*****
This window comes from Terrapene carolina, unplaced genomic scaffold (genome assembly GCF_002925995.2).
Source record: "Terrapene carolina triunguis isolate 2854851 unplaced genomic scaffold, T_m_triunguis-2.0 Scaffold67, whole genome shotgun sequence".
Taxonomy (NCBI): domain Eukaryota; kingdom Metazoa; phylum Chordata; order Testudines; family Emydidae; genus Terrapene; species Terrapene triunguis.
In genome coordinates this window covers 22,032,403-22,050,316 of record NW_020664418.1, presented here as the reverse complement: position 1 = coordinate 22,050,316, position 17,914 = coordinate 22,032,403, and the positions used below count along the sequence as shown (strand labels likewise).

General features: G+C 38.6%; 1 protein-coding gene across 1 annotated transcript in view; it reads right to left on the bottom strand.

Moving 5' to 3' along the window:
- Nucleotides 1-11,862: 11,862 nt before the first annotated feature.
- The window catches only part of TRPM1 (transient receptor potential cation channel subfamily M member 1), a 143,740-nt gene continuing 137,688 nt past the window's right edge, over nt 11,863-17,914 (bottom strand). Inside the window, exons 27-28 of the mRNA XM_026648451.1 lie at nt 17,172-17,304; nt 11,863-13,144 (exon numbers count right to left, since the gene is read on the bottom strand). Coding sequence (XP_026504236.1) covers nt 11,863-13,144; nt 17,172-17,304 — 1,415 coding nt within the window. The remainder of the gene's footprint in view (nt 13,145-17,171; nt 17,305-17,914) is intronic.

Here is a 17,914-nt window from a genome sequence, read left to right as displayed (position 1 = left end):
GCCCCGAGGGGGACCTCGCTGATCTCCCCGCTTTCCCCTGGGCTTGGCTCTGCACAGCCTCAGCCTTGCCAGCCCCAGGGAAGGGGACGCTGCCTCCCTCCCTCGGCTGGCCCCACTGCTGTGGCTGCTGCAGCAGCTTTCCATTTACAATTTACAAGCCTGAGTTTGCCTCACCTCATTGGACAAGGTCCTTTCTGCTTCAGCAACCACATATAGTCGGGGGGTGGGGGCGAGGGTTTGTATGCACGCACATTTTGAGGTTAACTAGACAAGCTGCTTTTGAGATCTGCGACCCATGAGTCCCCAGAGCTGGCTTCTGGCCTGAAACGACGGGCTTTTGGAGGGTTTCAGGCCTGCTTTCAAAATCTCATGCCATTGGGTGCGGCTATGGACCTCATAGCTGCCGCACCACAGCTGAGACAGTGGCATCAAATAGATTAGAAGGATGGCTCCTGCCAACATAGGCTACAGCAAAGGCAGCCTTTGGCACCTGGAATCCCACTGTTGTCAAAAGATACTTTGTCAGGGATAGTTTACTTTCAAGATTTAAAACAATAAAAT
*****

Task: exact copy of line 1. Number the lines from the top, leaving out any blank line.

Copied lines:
This window comes from Terrapene carolina, unplaced genomic scaffold (genome assembly GCF_002925995.2).